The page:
OCD And Evolution


In a test version of this blog, I wrote: patients with OCD are normal, abnormally so. You may think: eh, that is a contradiction…? My reply is: no, it isn’t. Allow me to explain.

Let us put important OCD dimensions under the microscope. Take ‘checking’, ‘washing’, ‘hoarding’, and ‘ordering’. Muse a bit on a potential common theme in these expressions of the illness, and remind yourself of the story about our student Iris, who was a compulsive washer.

Are these dimensions symptoms of madness, of having gone berserk, of seeing pink elephants walking on your desk? Of course not. They are: symbols of protective measures. When a healthy person leaves home to go on vacation, he/she controls whether the windows are closed (against potential burglars); whether all devices consuming electricity are off (to save money, and avoid short-circuiting; only the alarm is left on); whether no water is spilled anywhere (save money, and prevent overflow); whether the gas stove and the open hearth are safe (a house on fire isn’t a nice thing); and whether all usual house garbage has been done away with (for maintaining hygiene and to prevent a minor insect plague, or even rats sneaking into the premises). On the other side, the caravan has been stocked with fine food for the holidays, with a case of good beer, with enough clothes for everyone to reduce primitive washing procedures at the camping place, with books, and with a medical emergency kit.

In my example, all of the above OCD dimensions are well represented… in a normal way. Their accompanying actions are carried out up to a point. To be precise, up to a point so that they don’t interfere with normal life itself, and with the joy of going on a holiday.

And here is the transition point, where normal safety measures mutate into illness. Patients carry out the above actions in the extreme. They become so time-consuming, that they are a real threat to all aspects of ordinary everyday life. Moreover, in a patient normal protective measures have become ‘overconscious’, the patient can’t think of anything else. They are nasty intruders in the mind, whereas in healthy persons they are more or less performed spontaneously, with some attention of course, but not with the extreme pressure on awareness that patients experience.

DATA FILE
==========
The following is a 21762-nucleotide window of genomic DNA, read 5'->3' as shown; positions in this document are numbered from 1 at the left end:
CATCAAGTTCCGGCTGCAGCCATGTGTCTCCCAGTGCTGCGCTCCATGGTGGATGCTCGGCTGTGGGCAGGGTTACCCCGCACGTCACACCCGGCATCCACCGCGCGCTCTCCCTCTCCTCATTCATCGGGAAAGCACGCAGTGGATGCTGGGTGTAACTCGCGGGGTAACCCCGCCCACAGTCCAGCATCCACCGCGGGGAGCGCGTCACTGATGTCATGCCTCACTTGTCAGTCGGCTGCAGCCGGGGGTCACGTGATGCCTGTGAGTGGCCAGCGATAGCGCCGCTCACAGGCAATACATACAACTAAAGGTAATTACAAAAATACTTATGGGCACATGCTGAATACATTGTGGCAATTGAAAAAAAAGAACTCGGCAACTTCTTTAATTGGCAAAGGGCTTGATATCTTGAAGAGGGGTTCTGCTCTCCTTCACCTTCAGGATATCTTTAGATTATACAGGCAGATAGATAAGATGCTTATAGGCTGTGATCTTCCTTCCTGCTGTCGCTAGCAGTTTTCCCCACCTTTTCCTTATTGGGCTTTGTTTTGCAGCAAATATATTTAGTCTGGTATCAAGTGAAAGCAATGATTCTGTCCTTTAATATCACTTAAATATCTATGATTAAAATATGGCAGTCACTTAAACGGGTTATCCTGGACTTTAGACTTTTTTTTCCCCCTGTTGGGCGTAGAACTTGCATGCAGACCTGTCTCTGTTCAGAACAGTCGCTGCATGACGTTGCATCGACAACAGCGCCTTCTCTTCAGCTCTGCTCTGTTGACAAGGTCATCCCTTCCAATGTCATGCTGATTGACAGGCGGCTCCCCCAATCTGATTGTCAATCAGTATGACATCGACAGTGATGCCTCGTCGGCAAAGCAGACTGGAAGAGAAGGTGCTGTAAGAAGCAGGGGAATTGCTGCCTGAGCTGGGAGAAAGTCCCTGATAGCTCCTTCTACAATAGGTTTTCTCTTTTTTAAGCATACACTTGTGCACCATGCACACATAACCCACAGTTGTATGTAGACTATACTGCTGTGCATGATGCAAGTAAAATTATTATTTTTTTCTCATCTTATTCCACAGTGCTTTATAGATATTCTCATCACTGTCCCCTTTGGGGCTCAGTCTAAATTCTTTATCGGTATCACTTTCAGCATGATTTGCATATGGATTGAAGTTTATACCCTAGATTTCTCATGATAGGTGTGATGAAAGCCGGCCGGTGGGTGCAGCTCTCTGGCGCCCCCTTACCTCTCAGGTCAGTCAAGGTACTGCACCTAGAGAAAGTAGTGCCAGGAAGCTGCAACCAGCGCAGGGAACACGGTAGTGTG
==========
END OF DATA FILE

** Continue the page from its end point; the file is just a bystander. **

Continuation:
There is an old saying about neurotic disorders, of which OCD is one. It goes: “every neurosis eventually is converted into its opposite”. Washers are a good example of this. Think of Iris. She was obsessed about being clean, and mortally afraid of microbes and dirt. She washed and rubbed her hands so intensely, so long, and with aggressive detergents, that the skin was severely damaged. Because of this, in the end she ran a very high risk of getting infected with even the most simple types of bacteria, that would never stand a chance to harm healthy persons. In short, Iris had reached exactly the opposite of what she intended to achieve with all that washing.

If we see OCD this way, as an very severe exaggeration of protective actions that originally are meant to serve our health and well-being, then the meaning of my dictum will be clear: OCD is normal, abnormally so.

Reduced to normal proportions, the actions carried out in OCD protect the individual, and the species named humankind. Staking off territory for one self and one’s family, maintaining proper hygiene, warding off aggressive intruders, preventing fire, saving money, and collecting essentials for having a nice vacation… all are very much in tune with the theory of evolution. In wider context, religious and sexual obsessions fit in well with this idea (although again, in the disorder they are present in an unhealthy way).

Imagine a bell-like curve, a normal or Gaussian distribution. Imagine all humans in such a distribution, and imagine the X-axis representing ‘prone to protective measures’, ranging from zero (= 100% sloppiness) to infinity (= 100% diligence). Then the majority of folks on our planet will fall into the ‘normal’ area, say the middle 95% of the distribution. At the lowest 2.5%, we have people so utterly sloppy that they certainly are ‘Darwin Award’ material, they won’t grow very old because they simply can’t answer the simplest protective demands. And at the upper 2.5%, we have: OCD. This then is the area where people are represented, who suffer so much from extreme urges to protect, that they are very ill. And they too may pass away before their time (e.g. extreme hoarders can become homeless vagrants, they can’t keep house in any useful manner).

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